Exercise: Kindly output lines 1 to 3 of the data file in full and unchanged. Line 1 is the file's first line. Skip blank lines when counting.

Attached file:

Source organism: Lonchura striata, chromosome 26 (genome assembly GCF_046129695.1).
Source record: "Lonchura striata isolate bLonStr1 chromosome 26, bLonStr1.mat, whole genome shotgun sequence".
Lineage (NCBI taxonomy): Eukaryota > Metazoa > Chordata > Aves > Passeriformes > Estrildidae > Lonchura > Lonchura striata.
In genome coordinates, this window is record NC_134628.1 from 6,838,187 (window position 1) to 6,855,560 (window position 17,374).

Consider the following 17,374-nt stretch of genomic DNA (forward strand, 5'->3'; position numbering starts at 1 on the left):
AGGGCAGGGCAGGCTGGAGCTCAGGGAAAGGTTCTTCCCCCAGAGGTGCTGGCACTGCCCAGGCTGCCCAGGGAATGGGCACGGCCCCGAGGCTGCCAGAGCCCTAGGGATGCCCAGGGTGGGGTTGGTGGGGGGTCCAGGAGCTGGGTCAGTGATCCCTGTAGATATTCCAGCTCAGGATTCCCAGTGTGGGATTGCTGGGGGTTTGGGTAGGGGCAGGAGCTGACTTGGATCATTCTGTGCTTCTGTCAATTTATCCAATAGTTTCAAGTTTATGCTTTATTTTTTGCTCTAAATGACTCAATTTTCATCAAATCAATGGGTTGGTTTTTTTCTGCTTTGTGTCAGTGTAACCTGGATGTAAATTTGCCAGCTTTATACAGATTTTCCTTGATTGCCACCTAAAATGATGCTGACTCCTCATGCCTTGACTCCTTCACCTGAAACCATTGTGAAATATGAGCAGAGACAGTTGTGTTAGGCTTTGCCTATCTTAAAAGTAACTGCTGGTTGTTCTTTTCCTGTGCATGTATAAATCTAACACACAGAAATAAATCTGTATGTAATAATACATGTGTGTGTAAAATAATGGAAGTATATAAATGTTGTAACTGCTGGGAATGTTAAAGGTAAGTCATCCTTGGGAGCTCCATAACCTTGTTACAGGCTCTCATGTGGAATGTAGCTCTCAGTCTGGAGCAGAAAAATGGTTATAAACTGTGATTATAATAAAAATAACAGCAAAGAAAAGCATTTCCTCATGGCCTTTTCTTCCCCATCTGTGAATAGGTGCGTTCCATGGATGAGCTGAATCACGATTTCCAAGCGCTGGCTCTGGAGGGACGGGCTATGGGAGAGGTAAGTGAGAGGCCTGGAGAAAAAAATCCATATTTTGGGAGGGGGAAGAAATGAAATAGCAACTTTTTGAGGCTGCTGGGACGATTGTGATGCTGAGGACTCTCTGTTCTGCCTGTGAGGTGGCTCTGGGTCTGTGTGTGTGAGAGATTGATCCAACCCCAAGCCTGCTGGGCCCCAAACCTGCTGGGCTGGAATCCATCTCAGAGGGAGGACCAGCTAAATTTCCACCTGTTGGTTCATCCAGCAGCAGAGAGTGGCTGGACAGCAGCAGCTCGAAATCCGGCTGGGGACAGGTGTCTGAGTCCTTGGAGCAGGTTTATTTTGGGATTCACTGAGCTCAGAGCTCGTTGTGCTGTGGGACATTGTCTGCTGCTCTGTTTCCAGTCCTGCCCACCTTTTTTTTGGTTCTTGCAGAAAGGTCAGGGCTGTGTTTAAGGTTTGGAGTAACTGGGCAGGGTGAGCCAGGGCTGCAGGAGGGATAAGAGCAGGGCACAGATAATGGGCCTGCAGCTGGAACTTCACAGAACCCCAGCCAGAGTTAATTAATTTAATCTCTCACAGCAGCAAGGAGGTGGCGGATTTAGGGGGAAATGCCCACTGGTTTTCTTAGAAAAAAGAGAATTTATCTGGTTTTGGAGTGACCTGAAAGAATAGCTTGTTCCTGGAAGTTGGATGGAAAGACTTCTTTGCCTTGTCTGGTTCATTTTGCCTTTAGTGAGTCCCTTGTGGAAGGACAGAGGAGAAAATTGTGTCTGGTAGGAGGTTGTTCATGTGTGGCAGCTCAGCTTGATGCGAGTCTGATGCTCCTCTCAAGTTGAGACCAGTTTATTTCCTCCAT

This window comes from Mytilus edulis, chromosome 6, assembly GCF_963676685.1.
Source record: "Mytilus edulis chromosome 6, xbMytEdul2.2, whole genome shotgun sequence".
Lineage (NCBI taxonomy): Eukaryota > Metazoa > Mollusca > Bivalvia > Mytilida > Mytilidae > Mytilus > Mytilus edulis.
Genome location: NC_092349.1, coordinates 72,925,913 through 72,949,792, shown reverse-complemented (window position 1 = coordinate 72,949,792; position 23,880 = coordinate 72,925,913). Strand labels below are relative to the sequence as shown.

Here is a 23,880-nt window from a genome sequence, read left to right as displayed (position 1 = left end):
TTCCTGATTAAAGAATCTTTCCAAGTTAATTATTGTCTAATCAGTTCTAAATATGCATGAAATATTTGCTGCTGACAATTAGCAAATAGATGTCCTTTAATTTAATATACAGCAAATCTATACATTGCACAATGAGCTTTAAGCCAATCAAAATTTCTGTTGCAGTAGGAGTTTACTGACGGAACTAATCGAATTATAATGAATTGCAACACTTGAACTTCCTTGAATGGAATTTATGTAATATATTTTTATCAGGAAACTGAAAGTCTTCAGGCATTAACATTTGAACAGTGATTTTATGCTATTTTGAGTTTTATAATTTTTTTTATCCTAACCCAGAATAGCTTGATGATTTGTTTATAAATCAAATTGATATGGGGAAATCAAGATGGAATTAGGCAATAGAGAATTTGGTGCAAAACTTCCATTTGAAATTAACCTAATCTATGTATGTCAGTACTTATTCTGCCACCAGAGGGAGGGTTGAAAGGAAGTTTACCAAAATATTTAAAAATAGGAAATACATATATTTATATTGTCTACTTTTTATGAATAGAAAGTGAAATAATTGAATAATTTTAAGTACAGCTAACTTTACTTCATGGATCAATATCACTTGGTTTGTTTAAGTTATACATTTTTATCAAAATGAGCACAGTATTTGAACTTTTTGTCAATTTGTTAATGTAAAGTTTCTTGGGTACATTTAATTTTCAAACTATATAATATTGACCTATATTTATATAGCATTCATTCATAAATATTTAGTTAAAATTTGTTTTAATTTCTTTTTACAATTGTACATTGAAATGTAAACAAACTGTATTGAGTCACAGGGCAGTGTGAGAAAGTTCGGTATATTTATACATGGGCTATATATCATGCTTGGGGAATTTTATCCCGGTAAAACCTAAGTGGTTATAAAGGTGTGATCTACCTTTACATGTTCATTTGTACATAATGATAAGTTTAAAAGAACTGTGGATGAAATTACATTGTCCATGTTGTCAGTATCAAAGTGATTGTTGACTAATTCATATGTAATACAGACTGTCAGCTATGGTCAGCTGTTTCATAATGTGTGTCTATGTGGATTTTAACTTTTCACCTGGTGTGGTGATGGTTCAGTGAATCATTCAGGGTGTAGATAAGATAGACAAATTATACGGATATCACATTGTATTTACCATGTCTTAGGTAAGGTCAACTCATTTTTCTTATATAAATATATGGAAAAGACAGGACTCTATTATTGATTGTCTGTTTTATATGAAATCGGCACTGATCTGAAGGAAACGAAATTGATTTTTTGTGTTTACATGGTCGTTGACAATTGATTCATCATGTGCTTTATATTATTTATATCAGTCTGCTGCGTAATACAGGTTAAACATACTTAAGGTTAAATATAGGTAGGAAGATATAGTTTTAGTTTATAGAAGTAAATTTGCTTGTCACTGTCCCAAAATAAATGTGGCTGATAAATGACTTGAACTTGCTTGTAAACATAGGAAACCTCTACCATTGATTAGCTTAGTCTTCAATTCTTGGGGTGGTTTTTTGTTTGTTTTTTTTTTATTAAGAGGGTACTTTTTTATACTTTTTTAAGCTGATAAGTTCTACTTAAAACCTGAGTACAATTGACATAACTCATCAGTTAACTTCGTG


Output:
Source organism: Lonchura striata, chromosome 26 (genome assembly GCF_046129695.1).
Source record: "Lonchura striata isolate bLonStr1 chromosome 26, bLonStr1.mat, whole genome shotgun sequence".
Lineage (NCBI taxonomy): Eukaryota > Metazoa > Chordata > Aves > Passeriformes > Estrildidae > Lonchura > Lonchura striata.